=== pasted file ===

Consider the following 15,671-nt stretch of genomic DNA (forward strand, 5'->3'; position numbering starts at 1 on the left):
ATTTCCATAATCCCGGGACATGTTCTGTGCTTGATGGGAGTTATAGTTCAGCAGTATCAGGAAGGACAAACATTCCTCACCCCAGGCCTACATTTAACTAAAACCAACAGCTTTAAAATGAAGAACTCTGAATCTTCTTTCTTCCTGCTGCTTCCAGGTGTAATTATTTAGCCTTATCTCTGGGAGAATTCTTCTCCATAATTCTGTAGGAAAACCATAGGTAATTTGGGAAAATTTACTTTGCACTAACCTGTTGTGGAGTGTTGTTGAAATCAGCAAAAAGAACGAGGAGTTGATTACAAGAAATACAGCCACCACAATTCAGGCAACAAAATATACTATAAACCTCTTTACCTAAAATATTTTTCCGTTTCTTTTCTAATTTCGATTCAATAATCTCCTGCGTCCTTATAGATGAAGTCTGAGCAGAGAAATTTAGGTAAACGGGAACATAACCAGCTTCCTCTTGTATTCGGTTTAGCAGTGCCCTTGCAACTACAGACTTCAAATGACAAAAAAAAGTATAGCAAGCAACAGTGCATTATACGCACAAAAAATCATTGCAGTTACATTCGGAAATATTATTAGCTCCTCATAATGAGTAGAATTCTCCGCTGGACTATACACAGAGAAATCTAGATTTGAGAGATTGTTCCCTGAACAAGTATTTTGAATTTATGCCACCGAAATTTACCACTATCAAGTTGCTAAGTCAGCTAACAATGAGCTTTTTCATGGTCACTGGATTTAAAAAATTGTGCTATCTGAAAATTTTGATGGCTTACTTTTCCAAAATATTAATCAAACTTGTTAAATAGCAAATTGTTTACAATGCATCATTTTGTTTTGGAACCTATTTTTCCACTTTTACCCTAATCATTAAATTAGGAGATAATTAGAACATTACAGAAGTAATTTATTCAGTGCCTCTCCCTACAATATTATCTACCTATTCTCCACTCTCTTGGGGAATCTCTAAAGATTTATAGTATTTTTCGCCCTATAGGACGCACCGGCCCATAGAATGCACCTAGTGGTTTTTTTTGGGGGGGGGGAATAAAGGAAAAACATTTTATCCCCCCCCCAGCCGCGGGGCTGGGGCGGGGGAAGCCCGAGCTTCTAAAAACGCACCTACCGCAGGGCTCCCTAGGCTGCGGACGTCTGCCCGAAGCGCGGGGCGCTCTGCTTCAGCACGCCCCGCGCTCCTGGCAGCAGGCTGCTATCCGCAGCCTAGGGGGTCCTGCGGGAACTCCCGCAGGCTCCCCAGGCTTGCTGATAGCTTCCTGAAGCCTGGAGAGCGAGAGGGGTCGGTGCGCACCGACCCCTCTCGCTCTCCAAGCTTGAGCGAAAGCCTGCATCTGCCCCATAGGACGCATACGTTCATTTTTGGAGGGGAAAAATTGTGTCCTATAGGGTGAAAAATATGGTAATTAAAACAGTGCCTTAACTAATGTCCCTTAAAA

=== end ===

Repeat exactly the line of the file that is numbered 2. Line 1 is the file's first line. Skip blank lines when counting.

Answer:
ATTTCCATAATCCCGGGACATGTTCTGTGCTTGATGGGAGTTATAGTTCAGCAGTATCAGGAAGGACAAACATTCCTCACCCCAGGCCTACATTTAACTAAAACCAACAGCTTTAAAATGAAGAACTCTGAATCTTCTTTCTTCCTGCTGCTTCCAGGTGTAATTATTTAGCCTTATCTCTGGGAGAATTCTTCTCCATAATTCTGTAGGAAAACCATAGGTAATTTGGGAAAATTTACTTTGCACTAACCTGTTGTGGAGTGTTGTTGAAATCAGCAAAAAGAACGAGGAGTTGATTACAAGAAATACAGCCACCACAATTCAGGCAACAAAATATACTATAAACCTCTTTACCTAAAATATTTTTCCGTTTCTTTTCTAATTTCGATTCAATAATCTCCTGCGTCCTTATAGATGAAGTCTGAGCAGAGAAATTTAGGTAAACGGGAACATAACCAGCTTCCTCTTGTATTCGGTTTAGCAGTGCCCTTGCAACTACAGACTTCAAATGACAAAAAAAAGTATAGCAAGCAACAGTGCATTATACGCACAAAAAATCATTGCAGTTACATTCGGAAATATTATTAGCTCCTCATAATGAGTAGAATTCTCCGCTGGACTATACACAGAGAAATCTAGATTTGAGAGATTGTTCCCTGAACAAGTATTTTGAATTTATGCCACCGAAATTTACCACTATCAAGTTGCTAAGTCAGCTAACAATGAGCTTTTTCATGGTCACTGGATTTAAAAAATTGTGCTATCTGAAAATTTTGATGGCTTACTTTTCCAAAATATTAATCAAACTTGTTAAATAGCAAATTGTTTACAATGCATCATTTTGTTTTGGAACCTATTTTTCCACTTTTACCCTAATCATTAAATTAGGAGATAATTAGAACATTACAGAAGTAATTTATTCAGTGCCTCTCCCTACAATATTATCTACCTATTCTCCACTCTCTTGGGGAATCTCTAAAGATTTATAGTATTTTTCGCCCTATAGGACGCACCGGCCCATAGAATGCACCTAGTGGTTTTTTTTGGGGGGGGGGAATAAAGGAAAAACATTTTATCCCCCCCCCAGCCGCGGGGCTGGGGCGGGGGAAGCCCGAGCTTCTAAAAACGCACCTACCGCAGGGCTCCCTAGGCTGCGGACGTCTGCCCGAAGCGCGGGGCGCTCTGCTTCAGCACGCCCCGCGCTCCTGGCAGCAGGCTGCTATCCGCAGCCTAGGGGGTCCTGCGGGAACTCCCGCAGGCTCCCCAGGCTTGCTGATAGCTTCCTGAAGCCTGGAGAGCGAGAGGGGTCGGTGCGCACCGACCCCTCTCGCTCTCCAAGCTTGAGCGAAAGCCTGCATCTGCCCCATAGGACGCATACGTTCATTTTTGGAGGGGAAAAATTGTGTCCTATAGGGTGAAAAATATGGTAATTAAAACAGTGCCTTAACTAATGTCCCTTAAAA